Here, the discontinuation of the instant practice was not raised by the County at any time during negotiations for the current collective bargaining agreement nor was the practice itself a subject of the negotiations. Given the parties' awareness of the instant practice and the County's failure to repudiate the practice during the negotiations, it is reasonable to conclude that the parties intended for the practice to continue in force. Thus, the practice of allowing employes to take their camp time at dates that are mutually agreed upon has become an enforceable condition of employment and, by implication, a part of the collective bargaining agreement with as much binding effect as a written provision.
It is therefore held that having failed to repudiate the existing practice, the County may not during the life of the current contract unilaterally discontinue same. The existing practice has become an enforceable condition of employment and part of the parties' written agreement due to their conduct. Both parties are bound by that practice during the life of the current collective bargaining agreement.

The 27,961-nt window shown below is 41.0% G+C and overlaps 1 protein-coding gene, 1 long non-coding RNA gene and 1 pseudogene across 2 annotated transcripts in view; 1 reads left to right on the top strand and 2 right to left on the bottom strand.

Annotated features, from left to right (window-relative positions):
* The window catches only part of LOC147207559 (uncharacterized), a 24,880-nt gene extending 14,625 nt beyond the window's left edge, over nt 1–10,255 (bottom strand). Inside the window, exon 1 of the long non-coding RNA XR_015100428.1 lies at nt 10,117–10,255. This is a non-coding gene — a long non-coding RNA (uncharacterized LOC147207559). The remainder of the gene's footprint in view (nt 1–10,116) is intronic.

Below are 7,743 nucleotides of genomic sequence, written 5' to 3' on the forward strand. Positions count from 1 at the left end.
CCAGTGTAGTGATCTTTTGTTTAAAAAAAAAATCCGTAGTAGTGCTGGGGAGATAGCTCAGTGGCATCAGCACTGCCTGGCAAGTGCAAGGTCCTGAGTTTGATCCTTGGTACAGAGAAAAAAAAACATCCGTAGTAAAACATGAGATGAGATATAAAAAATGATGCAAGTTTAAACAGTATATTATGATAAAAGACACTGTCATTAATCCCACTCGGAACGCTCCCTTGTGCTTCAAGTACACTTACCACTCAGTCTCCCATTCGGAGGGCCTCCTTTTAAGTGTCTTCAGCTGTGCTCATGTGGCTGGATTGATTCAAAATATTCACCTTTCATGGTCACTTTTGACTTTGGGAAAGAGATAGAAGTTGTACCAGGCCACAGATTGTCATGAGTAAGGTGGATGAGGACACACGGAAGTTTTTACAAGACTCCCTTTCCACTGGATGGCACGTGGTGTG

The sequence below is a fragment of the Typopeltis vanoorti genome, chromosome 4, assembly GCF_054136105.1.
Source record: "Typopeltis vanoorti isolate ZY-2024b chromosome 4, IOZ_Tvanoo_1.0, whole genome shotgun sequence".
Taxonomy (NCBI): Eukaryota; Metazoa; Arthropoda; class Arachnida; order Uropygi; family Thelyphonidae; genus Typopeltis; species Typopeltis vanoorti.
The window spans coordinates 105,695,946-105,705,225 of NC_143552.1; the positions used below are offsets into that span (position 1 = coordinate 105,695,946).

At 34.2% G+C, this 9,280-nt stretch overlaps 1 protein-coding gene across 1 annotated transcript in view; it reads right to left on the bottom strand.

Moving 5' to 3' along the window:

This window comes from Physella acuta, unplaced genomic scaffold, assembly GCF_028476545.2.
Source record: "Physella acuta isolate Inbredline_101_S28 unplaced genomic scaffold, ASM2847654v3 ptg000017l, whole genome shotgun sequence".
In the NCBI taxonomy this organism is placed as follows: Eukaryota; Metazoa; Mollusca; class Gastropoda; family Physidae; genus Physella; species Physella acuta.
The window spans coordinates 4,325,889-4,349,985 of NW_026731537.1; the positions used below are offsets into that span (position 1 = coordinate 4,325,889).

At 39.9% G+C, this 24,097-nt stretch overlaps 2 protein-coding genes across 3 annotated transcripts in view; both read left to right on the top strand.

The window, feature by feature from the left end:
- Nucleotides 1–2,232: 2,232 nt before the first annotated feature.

The Employer nevertheless contends it retains authority under the Management Rights clause (Article 3), specifically that portion allowing it to "establish reasonable . . . schedules of work" and to "schedule and assign employees", to determine when employes take their comp time. I would agree were it not for the existing practice on the matter. However, it has already been found that a past practice constituting an enforceable condition of employment exists and that past practice is far more specific than is the Management Rights language noted above in addressing how comp time is to be taken. That being the case, it is the past practice and not the Management Rights clause that controls here. Inasmuch as the County failed to abide by that practice here it violated the collective bargaining agreement. In order to remedy this contractual breach the County is directed to cease unilaterally determining when employes can take their accumulated camp time. Additionally the County shall reinstate for the duration of this contract the previously existing past practice of comp time being taken by mutual agreement between the employe and their supervisor.